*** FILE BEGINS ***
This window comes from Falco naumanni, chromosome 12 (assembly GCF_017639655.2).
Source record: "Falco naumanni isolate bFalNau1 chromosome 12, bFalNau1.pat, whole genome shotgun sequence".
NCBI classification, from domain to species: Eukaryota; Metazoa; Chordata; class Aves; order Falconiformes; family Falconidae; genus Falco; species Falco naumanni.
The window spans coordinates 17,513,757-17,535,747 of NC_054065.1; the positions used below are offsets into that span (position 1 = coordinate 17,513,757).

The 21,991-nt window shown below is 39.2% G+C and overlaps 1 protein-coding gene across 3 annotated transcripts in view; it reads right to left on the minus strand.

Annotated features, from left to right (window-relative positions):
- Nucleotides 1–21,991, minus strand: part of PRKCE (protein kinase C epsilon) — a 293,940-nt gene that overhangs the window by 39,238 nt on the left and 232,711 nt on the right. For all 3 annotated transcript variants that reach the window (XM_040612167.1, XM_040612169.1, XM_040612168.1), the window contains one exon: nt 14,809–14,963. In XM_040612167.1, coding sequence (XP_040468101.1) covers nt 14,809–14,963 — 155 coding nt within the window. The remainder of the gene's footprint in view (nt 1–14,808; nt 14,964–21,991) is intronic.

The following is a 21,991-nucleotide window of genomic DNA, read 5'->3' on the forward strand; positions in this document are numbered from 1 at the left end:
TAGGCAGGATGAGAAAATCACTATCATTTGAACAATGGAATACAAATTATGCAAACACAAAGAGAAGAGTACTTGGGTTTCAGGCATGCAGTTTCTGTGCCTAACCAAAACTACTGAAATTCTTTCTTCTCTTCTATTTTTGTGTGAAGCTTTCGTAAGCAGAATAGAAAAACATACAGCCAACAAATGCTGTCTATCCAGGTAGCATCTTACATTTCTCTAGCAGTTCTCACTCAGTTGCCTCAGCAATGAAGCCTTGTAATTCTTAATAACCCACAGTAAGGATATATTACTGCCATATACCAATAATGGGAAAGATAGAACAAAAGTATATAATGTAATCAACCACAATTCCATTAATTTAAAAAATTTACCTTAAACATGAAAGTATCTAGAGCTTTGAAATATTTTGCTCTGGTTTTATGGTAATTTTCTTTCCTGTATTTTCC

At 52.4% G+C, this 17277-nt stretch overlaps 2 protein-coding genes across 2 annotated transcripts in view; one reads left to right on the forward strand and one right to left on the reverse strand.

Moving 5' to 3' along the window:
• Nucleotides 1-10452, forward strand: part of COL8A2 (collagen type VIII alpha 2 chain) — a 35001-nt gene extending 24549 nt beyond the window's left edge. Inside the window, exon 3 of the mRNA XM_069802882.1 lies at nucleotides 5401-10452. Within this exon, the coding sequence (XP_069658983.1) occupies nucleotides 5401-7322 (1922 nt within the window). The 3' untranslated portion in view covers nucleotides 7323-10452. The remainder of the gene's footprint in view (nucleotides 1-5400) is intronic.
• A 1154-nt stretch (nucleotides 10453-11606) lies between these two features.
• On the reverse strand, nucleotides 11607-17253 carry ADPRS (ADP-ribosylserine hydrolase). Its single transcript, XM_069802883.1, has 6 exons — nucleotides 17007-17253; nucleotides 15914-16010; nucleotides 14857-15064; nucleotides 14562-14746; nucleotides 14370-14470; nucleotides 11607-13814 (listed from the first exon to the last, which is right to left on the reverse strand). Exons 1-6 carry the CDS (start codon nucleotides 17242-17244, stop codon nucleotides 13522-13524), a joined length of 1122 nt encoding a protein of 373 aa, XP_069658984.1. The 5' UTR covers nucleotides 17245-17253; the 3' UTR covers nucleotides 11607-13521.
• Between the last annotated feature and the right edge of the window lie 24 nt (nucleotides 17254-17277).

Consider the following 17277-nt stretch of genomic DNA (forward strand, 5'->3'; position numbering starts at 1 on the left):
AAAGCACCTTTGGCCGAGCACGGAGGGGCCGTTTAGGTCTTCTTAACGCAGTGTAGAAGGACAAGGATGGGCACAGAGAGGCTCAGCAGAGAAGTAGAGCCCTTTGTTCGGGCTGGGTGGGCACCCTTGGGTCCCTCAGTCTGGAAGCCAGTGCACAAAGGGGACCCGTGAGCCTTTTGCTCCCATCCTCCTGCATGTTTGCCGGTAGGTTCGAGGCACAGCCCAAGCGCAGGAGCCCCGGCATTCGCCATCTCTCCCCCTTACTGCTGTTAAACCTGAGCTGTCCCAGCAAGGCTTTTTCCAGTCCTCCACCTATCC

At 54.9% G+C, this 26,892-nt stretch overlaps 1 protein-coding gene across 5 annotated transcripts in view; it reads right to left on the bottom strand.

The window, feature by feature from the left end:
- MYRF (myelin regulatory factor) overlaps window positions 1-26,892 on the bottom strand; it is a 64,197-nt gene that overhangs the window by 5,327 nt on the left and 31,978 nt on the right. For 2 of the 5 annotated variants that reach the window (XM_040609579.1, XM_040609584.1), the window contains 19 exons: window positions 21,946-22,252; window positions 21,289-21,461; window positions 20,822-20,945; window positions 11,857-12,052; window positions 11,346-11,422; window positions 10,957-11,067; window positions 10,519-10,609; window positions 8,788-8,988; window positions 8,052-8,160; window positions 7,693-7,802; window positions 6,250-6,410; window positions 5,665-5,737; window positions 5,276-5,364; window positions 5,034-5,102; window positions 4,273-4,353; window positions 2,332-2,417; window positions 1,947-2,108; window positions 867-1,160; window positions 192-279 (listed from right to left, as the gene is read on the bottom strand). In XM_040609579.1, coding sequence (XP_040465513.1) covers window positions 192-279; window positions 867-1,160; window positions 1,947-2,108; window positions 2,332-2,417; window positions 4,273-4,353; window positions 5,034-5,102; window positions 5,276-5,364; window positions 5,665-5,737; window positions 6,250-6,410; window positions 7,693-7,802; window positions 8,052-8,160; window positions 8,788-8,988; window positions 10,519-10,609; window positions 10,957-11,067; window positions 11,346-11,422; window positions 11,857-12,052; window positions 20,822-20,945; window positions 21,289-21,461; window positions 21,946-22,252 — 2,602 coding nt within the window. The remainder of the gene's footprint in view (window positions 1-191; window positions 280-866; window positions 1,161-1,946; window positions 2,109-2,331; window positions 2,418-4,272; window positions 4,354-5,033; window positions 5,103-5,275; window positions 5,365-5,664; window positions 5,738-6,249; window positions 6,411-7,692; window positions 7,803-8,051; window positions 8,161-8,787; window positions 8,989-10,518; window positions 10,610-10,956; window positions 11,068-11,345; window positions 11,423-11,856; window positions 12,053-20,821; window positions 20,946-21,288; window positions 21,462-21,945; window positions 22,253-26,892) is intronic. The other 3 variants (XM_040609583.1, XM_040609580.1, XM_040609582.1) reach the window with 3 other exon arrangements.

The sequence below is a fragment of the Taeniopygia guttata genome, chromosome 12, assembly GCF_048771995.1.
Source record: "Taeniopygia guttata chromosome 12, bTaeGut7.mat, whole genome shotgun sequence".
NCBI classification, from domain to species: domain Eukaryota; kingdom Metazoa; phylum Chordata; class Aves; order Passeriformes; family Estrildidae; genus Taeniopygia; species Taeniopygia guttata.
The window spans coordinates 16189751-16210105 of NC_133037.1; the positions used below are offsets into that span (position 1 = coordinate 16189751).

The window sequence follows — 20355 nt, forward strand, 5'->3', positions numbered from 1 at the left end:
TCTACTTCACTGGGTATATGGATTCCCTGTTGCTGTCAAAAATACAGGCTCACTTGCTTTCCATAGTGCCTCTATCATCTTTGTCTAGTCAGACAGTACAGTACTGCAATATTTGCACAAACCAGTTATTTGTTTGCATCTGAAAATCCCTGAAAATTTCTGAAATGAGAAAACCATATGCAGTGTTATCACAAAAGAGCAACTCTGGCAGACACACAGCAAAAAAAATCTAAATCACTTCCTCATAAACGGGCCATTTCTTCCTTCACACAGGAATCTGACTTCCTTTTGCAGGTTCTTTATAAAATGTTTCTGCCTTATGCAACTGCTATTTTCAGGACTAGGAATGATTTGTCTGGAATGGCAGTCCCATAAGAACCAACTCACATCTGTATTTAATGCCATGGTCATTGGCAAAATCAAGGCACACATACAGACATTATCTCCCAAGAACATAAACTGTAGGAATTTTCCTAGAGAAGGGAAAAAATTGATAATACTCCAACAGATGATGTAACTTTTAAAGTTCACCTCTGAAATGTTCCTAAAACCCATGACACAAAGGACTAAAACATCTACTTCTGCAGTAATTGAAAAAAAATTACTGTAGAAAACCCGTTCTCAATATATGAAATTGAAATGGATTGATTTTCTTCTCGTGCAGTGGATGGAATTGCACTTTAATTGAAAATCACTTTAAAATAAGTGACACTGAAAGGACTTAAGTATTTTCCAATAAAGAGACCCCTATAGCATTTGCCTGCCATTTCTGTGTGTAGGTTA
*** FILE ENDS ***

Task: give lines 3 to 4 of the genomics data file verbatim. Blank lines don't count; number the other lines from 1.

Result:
NCBI classification, from domain to species: Eukaryota; Metazoa; Chordata; class Aves; order Falconiformes; family Falconidae; genus Falco; species Falco naumanni.
The window spans coordinates 17,513,757-17,535,747 of NC_054065.1; the positions used below are offsets into that span (position 1 = coordinate 17,513,757).